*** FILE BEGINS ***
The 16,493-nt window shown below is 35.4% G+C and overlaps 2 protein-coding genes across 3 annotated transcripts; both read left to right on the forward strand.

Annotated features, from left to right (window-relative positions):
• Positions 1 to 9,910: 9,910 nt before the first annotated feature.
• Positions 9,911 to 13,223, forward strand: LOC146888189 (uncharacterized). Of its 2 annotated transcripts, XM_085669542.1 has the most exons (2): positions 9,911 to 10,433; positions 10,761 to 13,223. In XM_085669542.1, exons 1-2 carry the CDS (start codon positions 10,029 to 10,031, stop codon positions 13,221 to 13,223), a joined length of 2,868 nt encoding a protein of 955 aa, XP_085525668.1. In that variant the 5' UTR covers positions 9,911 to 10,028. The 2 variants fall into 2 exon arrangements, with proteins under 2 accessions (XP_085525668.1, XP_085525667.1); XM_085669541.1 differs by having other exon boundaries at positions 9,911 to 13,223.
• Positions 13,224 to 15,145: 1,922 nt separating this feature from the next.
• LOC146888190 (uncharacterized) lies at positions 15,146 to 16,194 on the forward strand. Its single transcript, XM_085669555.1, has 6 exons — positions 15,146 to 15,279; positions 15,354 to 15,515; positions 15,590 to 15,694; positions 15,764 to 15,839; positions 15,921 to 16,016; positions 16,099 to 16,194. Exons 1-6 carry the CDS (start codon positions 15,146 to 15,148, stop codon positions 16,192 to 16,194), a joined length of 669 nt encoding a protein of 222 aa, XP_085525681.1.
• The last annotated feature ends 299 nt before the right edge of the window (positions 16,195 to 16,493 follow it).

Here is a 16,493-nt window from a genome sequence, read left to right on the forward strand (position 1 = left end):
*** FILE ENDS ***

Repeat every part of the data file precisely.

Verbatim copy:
The 16,493-nt window shown below is 35.4% G+C and overlaps 2 protein-coding genes across 3 annotated transcripts; both read left to right on the forward strand.

Annotated features, from left to right (window-relative positions):
• Positions 1 to 9,910: 9,910 nt before the first annotated feature.
• Positions 9,911 to 13,223, forward strand: LOC146888189 (uncharacterized). Of its 2 annotated transcripts, XM_085669542.1 has the most exons (2): positions 9,911 to 10,433; positions 10,761 to 13,223. In XM_085669542.1, exons 1-2 carry the CDS (start codon positions 10,029 to 10,031, stop codon positions 13,221 to 13,223), a joined length of 2,868 nt encoding a protein of 955 aa, XP_085525668.1. In that variant the 5' UTR covers positions 9,911 to 10,028. The 2 variants fall into 2 exon arrangements, with proteins under 2 accessions (XP_085525668.1, XP_085525667.1); XM_085669541.1 differs by having other exon boundaries at positions 9,911 to 13,223.
• Positions 13,224 to 15,145: 1,922 nt separating this feature from the next.
• LOC146888190 (uncharacterized) lies at positions 15,146 to 16,194 on the forward strand. Its single transcript, XM_085669555.1, has 6 exons — positions 15,146 to 15,279; positions 15,354 to 15,515; positions 15,590 to 15,694; positions 15,764 to 15,839; positions 15,921 to 16,016; positions 16,099 to 16,194. Exons 1-6 carry the CDS (start codon positions 15,146 to 15,148, stop codon positions 16,192 to 16,194), a joined length of 669 nt encoding a protein of 222 aa, XP_085525681.1.
• The last annotated feature ends 299 nt before the right edge of the window (positions 16,195 to 16,493 follow it).

Here is a 16,493-nt window from a genome sequence, read left to right on the forward strand (position 1 = left end):